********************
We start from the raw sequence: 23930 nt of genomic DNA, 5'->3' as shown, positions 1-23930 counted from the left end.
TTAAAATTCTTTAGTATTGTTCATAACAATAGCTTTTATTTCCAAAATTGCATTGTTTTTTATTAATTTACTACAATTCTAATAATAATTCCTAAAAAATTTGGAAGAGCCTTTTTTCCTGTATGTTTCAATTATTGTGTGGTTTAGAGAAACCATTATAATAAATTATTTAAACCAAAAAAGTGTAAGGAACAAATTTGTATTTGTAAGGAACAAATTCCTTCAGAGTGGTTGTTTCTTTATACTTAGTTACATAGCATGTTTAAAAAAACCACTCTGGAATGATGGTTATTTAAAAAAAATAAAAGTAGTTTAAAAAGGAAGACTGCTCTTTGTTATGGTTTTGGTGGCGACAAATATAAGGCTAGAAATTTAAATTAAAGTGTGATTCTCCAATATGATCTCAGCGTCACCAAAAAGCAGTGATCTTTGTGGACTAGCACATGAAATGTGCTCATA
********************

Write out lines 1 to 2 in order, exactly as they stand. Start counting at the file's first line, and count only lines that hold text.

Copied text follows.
We start from the raw sequence: 23930 nt of genomic DNA, 5'->3' as shown, positions 1-23930 counted from the left end.
TTAAAATTCTTTAGTATTGTTCATAACAATAGCTTTTATTTCCAAAATTGCATTGTTTTTTATTAATTTACTACAATTCTAATAATAATTCCTAAAAAATTTGGAAGAGCCTTTTTTCCTGTATGTTTCAATTATTGTGTGGTTTAGAGAAACCATTATAATAAATTATTTAAACCAAAAAAGTGTAAGGAACAAATTTGTATTTGTAAGGAACAAATTCCTTCAGAGTGGTTGTTTCTTTATACTTAGTTACATAGCATGTTTAAAAAAACCACTCTGGAATGATGGTTATTTAAAAAAAATAAAAGTAGTTTAAAAAGGAAGACTGCTCTTTGTTATGGTTTTGGTGGCGACAAATATAAGGCTAGAAATTTAAATTAAAGTGTGATTCTCCAATATGATCTCAGCGTCACCAAAAAGCAGTGATCTTTGTGGACTAGCACATGAAATGTGCTCATA